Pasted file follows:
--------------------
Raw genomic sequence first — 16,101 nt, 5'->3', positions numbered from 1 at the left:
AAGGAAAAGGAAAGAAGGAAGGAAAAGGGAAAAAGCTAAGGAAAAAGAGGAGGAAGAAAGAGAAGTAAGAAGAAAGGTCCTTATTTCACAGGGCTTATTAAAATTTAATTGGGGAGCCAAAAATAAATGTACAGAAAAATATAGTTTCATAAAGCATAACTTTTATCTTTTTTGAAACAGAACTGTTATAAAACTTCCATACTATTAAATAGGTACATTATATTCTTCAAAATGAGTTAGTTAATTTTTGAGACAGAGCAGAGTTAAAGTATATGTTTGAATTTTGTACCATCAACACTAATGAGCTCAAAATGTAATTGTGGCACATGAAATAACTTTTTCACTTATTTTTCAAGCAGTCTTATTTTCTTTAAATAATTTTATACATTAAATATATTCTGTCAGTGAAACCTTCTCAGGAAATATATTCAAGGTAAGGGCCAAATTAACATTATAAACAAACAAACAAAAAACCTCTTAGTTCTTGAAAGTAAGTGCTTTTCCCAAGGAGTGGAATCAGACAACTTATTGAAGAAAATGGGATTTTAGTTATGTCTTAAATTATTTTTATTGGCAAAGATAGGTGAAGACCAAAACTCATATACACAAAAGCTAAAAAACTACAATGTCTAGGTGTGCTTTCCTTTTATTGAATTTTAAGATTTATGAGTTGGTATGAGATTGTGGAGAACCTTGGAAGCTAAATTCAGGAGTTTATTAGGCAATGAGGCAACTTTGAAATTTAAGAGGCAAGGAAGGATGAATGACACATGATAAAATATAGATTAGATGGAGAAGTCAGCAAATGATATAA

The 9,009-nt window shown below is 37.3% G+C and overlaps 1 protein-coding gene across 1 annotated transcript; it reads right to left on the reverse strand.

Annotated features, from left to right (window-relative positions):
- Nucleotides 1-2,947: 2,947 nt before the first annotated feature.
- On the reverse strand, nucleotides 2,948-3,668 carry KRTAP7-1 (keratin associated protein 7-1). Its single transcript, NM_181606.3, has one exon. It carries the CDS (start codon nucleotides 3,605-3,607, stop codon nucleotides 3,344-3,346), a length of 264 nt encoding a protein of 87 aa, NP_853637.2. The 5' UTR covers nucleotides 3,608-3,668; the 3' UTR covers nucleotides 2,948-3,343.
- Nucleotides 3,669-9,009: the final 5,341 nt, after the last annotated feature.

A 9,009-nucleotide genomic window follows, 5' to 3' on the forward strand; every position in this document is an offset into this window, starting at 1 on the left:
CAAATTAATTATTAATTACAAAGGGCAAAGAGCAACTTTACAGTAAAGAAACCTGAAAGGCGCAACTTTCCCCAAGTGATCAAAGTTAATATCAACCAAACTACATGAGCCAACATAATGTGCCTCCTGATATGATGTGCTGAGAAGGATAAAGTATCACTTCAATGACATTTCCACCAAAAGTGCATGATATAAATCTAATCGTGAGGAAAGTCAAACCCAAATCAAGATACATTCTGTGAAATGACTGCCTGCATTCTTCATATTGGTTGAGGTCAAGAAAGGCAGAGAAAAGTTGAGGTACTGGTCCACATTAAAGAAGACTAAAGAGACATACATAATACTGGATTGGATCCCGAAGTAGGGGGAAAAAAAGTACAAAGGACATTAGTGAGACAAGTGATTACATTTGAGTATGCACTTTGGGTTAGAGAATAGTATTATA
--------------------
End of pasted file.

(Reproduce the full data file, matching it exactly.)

Raw genomic sequence first — 16,101 nt, 5'->3', positions numbered from 1 at the left:
AAGGAAAAGGAAAGAAGGAAGGAAAAGGGAAAAAGCTAAGGAAAAAGAGGAGGAAGAAAGAGAAGTAAGAAGAAAGGTCCTTATTTCACAGGGCTTATTAAAATTTAATTGGGGAGCCAAAAATAAATGTACAGAAAAATATAGTTTCATAAAGCATAACTTTTATCTTTTTTGAAACAGAACTGTTATAAAACTTCCATACTATTAAATAGGTACATTATATTCTTCAAAATGAGTTAGTTAATTTTTGAGACAGAGCAGAGTTAAAGTATATGTTTGAATTTTGTACCATCAACACTAATGAGCTCAAAATGTAATTGTGGCACATGAAATAACTTTTTCACTTATTTTTCAAGCAGTCTTATTTTCTTTAAATAATTTTATACATTAAATATATTCTGTCAGTGAAACCTTCTCAGGAAATATATTCAAGGTAAGGGCCAAATTAACATTATAAACAAACAAACAAAAAACCTCTTAGTTCTTGAAAGTAAGTGCTTTTCCCAAGGAGTGGAATCAGACAACTTATTGAAGAAAATGGGATTTTAGTTATGTCTTAAATTATTTTTATTGGCAAAGATAGGTGAAGACCAAAACTCATATACACAAAAGCTAAAAAACTACAATGTCTAGGTGTGCTTTCCTTTTATTGAATTTTAAGATTTATGAGTTGGTATGAGATTGTGGAGAACCTTGGAAGCTAAATTCAGGAGTTTATTAGGCAATGAGGCAACTTTGAAATTTAAGAGGCAAGGAAGGATGAATGACACATGATAAAATATAGATTAGATGGAGAAGTCAGCAAATGATATAA

The 9,009-nt window shown below is 37.3% G+C and overlaps 1 protein-coding gene across 1 annotated transcript; it reads right to left on the reverse strand.

Annotated features, from left to right (window-relative positions):
- Nucleotides 1-2,947: 2,947 nt before the first annotated feature.
- On the reverse strand, nucleotides 2,948-3,668 carry KRTAP7-1 (keratin associated protein 7-1). Its single transcript, NM_181606.3, has one exon. It carries the CDS (start codon nucleotides 3,605-3,607, stop codon nucleotides 3,344-3,346), a length of 264 nt encoding a protein of 87 aa, NP_853637.2. The 5' UTR covers nucleotides 3,608-3,668; the 3' UTR covers nucleotides 2,948-3,343.
- Nucleotides 3,669-9,009: the final 5,341 nt, after the last annotated feature.

A 9,009-nucleotide genomic window follows, 5' to 3' on the forward strand; every position in this document is an offset into this window, starting at 1 on the left:
CAAATTAATTATTAATTACAAAGGGCAAAGAGCAACTTTACAGTAAAGAAACCTGAAAGGCGCAACTTTCCCCAAGTGATCAAAGTTAATATCAACCAAACTACATGAGCCAACATAATGTGCCTCCTGATATGATGTGCTGAGAAGGATAAAGTATCACTTCAATGACATTTCCACCAAAAGTGCATGATATAAATCTAATCGTGAGGAAAGTCAAACCCAAATCAAGATACATTCTGTGAAATGACTGCCTGCATTCTTCATATTGGTTGAGGTCAAGAAAGGCAGAGAAAAGTTGAGGTACTGGTCCACATTAAAGAAGACTAAAGAGACATACATAATACTGGATTGGATCCCGAAGTAGGGGGAAAAAAAGTACAAAGGACATTAGTGAGACAAGTGATTACATTTGAGTATGCACTTTGGGTTAGAGAATAGTATTATA